Read the first part in The Journey – 1.
For in my previous life, I was but you,
Now you are dead, didn’t you realize so?
The woman in sand put her hands over her face,
She was alive, only a moment ago.
She had crossed the barrier of one afterlife,
And now was born in another century,
She would have a brother, a child and a husband again,
In a world where everyone was free.
Freedom is what she came looking for,
And freedom is what she had got,
If not for her, for another her,
Her voice welled up, and in her throat got caught.
As she sat softening the soles of her feet,
Which had turned hard for the sand she walked on,
She knew what next she had to do,
That she would have to walk on and on.
For on the other side of the meadow rested another desert,
Its sands hotter than the one she burnt herself through,
And at the other end rested another of herself,
One she knew through and through.
There would be large walls, and larger iron gates,
Breaking them would be difficult, that she knew,
But the walls within oneself were stronger than those,
And broken them had only a few.
So she walked and she walked, by the light of day,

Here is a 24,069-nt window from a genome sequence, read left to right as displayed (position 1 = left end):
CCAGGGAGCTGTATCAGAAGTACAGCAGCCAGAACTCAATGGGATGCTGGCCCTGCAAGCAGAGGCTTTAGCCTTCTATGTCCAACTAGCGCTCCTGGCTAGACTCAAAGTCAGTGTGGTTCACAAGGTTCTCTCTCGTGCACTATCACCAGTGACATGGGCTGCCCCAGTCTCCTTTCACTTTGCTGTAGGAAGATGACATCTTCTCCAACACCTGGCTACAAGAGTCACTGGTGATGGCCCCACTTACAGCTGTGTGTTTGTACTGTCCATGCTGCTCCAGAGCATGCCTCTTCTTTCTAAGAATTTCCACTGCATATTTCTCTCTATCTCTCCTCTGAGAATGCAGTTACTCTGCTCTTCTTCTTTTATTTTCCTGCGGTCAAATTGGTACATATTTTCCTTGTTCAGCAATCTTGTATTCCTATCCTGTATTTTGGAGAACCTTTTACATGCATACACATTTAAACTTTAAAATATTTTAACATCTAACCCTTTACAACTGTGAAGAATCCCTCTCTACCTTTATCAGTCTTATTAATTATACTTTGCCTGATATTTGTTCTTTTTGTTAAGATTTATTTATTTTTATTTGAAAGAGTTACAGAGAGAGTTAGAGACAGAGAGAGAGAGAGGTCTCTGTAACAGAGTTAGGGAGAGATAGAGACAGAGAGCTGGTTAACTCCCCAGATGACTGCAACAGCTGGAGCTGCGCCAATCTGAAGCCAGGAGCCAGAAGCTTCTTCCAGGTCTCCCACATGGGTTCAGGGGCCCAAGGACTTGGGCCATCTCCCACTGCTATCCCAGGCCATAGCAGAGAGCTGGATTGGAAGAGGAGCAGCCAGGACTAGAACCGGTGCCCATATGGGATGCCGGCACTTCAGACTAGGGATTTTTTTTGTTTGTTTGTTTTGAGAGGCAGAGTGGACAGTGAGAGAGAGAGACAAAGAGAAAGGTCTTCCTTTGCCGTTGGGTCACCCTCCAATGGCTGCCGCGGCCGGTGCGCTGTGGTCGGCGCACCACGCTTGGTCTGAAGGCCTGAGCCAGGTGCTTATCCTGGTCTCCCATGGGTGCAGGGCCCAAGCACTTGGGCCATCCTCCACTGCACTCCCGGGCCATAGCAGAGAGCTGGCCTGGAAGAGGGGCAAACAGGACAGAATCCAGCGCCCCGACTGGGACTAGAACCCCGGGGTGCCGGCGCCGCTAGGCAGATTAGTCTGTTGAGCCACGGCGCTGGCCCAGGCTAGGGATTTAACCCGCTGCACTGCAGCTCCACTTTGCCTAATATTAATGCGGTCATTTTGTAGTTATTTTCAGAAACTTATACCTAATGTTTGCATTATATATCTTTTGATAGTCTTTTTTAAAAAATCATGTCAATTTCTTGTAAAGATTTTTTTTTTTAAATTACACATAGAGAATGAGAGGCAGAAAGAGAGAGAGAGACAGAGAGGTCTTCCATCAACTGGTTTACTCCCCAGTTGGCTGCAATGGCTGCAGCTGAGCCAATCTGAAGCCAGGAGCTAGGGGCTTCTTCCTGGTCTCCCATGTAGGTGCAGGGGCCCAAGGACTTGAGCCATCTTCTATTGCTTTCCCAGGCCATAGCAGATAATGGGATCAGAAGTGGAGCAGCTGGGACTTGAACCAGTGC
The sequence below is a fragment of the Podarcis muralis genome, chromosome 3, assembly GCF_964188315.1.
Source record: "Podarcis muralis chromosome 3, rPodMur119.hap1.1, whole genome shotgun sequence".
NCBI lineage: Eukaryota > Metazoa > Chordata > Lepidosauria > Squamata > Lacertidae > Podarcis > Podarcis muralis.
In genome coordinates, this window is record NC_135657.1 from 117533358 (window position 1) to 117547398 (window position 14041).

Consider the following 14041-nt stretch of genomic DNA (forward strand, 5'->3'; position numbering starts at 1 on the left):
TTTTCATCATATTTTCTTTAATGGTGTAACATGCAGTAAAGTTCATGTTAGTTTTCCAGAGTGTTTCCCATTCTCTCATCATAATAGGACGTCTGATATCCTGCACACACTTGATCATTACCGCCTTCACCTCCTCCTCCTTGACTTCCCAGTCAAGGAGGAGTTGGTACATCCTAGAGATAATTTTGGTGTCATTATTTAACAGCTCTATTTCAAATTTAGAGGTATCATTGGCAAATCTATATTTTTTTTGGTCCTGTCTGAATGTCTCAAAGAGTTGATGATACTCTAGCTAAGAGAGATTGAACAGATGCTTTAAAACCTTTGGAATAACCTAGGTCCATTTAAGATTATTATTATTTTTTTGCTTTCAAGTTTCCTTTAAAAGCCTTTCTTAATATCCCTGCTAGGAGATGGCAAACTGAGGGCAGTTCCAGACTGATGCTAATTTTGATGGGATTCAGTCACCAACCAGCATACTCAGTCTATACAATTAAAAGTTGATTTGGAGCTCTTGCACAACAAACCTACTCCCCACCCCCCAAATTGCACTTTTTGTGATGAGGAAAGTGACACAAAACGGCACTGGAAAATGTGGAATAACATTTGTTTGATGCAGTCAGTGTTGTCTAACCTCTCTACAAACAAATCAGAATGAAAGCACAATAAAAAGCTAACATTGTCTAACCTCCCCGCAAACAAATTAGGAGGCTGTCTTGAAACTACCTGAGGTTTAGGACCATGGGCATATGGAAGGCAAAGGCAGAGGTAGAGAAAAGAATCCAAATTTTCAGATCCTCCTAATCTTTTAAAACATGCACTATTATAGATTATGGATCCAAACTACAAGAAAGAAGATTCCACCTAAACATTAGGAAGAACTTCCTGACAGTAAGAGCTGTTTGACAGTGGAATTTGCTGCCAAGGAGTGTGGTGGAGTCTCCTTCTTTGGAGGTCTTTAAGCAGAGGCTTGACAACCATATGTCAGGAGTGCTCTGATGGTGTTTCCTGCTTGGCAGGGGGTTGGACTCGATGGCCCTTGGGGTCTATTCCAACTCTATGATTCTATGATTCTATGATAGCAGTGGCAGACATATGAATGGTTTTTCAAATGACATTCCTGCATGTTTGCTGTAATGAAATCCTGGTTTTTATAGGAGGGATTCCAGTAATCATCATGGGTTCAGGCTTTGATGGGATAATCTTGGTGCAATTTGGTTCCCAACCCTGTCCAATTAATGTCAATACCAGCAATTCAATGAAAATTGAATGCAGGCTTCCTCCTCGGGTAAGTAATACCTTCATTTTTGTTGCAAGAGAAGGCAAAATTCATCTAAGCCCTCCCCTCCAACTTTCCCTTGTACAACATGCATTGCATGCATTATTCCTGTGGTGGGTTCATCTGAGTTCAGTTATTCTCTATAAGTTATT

And she walked and she walked, by the shade of nigh’,
She had been dead once, and she knew for one,
What is dead may not die.
She didn’t know if it was the right thing she did,
Or if she was trotting the opposite way,
But she walked and she walked, never stopping,
The desert would still be miles away.
She heard a song her mother used to sing,
The words didn’t come, but the music had,
A faint tune that carried over the sands,
Said she could walk some more, it wasn’t that bad.
A dragon flew today in the skies above,
Its hiss as loud as thunders in the rain,
And it turned the sky from a blue to a red,
Carving in it a fiery lane.
But she walked and she walked, never caring about it,
Though it came and perched on her back,
And after a while ate a part of her meat,
Charring the rest of her shoulder to black.
The nights were colder, the fires never burnt,
She shivered in her cloak, though it was good fur,
Her dreams were wavy, she thought of other lives,
And someone in her ears some words did murmur.
A fortnight later, the desert abruptly,
Gave way to a mighty castle of stone,
It was huger than any she had imagined so far,
Its door carved out of a huge mammoth’s bone.
She heard voices inside, her own kith and kin,
From a life she led once upon a time,
Where her breath had been taken away from her,
On account of someone else’s crime.
Her journey had ended, she would relive this life,
Undo things that were best undone,
Before she moved to the next spoke of the wheel,
Around which all her lives spun.